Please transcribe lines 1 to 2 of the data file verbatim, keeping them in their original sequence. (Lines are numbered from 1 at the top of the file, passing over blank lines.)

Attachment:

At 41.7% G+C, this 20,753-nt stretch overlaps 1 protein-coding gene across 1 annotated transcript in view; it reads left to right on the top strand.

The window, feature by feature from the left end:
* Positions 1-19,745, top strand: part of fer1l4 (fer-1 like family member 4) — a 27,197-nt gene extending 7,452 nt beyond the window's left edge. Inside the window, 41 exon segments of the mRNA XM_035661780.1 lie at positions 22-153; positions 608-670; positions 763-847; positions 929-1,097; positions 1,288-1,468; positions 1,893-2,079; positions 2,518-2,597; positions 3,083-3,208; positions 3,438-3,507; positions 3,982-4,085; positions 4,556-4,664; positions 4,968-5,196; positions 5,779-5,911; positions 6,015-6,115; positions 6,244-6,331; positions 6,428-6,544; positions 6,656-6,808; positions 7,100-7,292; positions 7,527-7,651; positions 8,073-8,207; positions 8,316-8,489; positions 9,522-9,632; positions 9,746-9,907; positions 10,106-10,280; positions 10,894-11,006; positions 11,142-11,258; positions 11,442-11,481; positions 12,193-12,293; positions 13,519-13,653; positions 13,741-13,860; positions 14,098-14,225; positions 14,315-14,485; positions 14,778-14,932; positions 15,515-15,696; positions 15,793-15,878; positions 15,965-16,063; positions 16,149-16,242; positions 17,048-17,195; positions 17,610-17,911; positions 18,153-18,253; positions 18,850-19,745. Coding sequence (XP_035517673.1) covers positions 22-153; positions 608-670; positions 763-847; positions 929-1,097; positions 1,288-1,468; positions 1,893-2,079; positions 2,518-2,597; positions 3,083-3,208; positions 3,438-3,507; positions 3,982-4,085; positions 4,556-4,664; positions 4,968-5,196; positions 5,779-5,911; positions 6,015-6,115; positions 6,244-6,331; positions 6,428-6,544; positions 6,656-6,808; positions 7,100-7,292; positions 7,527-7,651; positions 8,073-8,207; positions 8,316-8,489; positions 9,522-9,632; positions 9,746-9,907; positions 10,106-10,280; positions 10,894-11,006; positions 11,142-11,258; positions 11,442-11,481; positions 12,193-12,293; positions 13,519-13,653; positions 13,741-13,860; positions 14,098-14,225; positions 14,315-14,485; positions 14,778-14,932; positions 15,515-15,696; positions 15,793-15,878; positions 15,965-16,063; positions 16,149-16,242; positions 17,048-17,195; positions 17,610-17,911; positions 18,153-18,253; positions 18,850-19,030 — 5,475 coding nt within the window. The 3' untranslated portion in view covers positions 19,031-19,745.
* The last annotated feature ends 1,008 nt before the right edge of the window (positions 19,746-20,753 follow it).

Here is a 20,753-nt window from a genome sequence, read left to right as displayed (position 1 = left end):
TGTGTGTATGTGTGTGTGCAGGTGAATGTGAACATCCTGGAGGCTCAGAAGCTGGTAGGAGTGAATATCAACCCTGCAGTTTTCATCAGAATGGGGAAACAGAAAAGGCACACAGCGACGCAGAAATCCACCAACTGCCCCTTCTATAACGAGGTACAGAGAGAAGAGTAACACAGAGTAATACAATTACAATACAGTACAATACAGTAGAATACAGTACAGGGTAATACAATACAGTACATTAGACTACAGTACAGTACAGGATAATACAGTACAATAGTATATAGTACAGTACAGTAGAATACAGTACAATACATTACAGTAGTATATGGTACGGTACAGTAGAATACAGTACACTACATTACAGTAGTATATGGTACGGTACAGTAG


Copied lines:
At 41.7% G+C, this 20,753-nt stretch overlaps 1 protein-coding gene across 1 annotated transcript in view; it reads left to right on the top strand.

The window, feature by feature from the left end: